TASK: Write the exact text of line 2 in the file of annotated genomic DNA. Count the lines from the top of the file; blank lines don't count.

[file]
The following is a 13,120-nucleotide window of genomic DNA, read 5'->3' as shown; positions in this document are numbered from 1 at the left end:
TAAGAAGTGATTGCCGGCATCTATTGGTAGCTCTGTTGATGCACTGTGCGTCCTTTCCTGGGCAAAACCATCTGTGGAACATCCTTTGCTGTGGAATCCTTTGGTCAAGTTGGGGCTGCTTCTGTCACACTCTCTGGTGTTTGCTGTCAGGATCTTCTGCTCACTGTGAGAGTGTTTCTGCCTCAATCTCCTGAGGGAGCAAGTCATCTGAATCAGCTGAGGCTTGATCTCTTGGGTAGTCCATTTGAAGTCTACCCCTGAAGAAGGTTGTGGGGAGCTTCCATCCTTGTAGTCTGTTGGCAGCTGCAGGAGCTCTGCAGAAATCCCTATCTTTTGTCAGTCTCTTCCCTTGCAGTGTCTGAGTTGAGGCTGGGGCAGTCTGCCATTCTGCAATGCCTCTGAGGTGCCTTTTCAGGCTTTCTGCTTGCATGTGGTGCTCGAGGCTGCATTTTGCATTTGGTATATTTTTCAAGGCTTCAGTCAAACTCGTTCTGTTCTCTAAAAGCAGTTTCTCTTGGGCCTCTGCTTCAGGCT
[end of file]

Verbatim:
TAAGAAGTGATTGCCGGCATCTATTGGTAGCTCTGTTGATGCACTGTGCGTCCTTTCCTGGGCAAAACCATCTGTGGAACATCCTTTGCTGTGGAATCCTTTGGTCAAGTTGGGGCTGCTTCTGTCACACTCTCTGGTGTTTGCTGTCAGGATCTTCTGCTCACTGTGAGAGTGTTTCTGCCTCAATCTCCTGAGGGAGCAAGTCATCTGAATCAGCTGAGGCTTGATCTCTTGGGTAGTCCATTTGAAGTCTACCCCTGAAGAAGGTTGTGGGGAGCTTCCATCCTTGTAGTCTGTTGGCAGCTGCAGGAGCTCTGCAGAAATCCCTATCTTTTGTCAGTCTCTTCCCTTGCAGTGTCTGAGTTGAGGCTGGGGCAGTCTGCCATTCTGCAATGCCTCTGAGGTGCCTTTTCAGGCTTTCTGCTTGCATGTGGTGCTCGAGGCTGCATTTTGCATTTGGTATATTTTTCAAGGCTTCAGTCAAACTCGTTCTGTTCTCTAAAAGCAGTTTCTCTTGGGCCTCTGCTTCAGGCT